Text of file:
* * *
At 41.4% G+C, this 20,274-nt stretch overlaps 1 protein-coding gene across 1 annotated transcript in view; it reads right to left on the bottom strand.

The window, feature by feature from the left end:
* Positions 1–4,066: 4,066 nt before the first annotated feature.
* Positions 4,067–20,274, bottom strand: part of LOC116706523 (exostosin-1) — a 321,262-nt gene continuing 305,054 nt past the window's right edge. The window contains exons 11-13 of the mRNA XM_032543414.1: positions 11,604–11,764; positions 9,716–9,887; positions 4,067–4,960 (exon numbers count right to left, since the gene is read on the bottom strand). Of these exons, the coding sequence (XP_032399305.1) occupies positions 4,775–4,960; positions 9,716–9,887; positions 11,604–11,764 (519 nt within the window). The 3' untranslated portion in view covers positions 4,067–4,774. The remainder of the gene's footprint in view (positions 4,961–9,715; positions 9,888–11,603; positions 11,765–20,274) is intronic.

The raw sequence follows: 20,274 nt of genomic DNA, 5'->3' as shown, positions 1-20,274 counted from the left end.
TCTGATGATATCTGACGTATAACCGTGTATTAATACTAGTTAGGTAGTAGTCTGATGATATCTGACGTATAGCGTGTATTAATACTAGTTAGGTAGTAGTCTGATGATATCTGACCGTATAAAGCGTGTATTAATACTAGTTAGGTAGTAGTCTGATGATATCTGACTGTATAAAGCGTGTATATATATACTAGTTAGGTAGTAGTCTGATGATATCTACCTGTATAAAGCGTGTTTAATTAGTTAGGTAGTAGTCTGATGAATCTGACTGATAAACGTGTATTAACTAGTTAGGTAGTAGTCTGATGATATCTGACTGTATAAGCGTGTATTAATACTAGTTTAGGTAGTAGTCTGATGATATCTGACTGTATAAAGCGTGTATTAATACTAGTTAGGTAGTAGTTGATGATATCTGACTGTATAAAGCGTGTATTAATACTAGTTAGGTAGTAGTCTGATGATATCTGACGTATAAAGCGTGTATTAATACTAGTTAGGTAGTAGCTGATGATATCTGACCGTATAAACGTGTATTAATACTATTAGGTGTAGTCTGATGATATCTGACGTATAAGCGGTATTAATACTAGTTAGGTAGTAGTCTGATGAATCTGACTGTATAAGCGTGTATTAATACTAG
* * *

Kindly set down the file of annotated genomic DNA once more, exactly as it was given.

At 41.4% G+C, this 20,274-nt stretch overlaps 1 protein-coding gene across 1 annotated transcript in view; it reads right to left on the bottom strand.

The window, feature by feature from the left end:
* Positions 1–4,066: 4,066 nt before the first annotated feature.
* Positions 4,067–20,274, bottom strand: part of LOC116706523 (exostosin-1) — a 321,262-nt gene continuing 305,054 nt past the window's right edge. The window contains exons 11-13 of the mRNA XM_032543414.1: positions 11,604–11,764; positions 9,716–9,887; positions 4,067–4,960 (exon numbers count right to left, since the gene is read on the bottom strand). Of these exons, the coding sequence (XP_032399305.1) occupies positions 4,775–4,960; positions 9,716–9,887; positions 11,604–11,764 (519 nt within the window). The 3' untranslated portion in view covers positions 4,067–4,774. The remainder of the gene's footprint in view (positions 4,961–9,715; positions 9,888–11,603; positions 11,765–20,274) is intronic.

The raw sequence follows: 20,274 nt of genomic DNA, 5'->3' as shown, positions 1-20,274 counted from the left end.
TCTGATGATATCTGACGTATAACCGTGTATTAATACTAGTTAGGTAGTAGTCTGATGATATCTGACGTATAGCGTGTATTAATACTAGTTAGGTAGTAGTCTGATGATATCTGACCGTATAAAGCGTGTATTAATACTAGTTAGGTAGTAGTCTGATGATATCTGACTGTATAAAGCGTGTATATATATACTAGTTAGGTAGTAGTCTGATGATATCTACCTGTATAAAGCGTGTTTAATTAGTTAGGTAGTAGTCTGATGAATCTGACTGATAAACGTGTATTAACTAGTTAGGTAGTAGTCTGATGATATCTGACTGTATAAGCGTGTATTAATACTAGTTTAGGTAGTAGTCTGATGATATCTGACTGTATAAAGCGTGTATTAATACTAGTTAGGTAGTAGTTGATGATATCTGACTGTATAAAGCGTGTATTAATACTAGTTAGGTAGTAGTCTGATGATATCTGACGTATAAAGCGTGTATTAATACTAGTTAGGTAGTAGCTGATGATATCTGACCGTATAAACGTGTATTAATACTATTAGGTGTAGTCTGATGATATCTGACGTATAAGCGGTATTAATACTAGTTAGGTAGTAGTCTGATGAATCTGACTGTATAAGCGTGTATTAATACTAG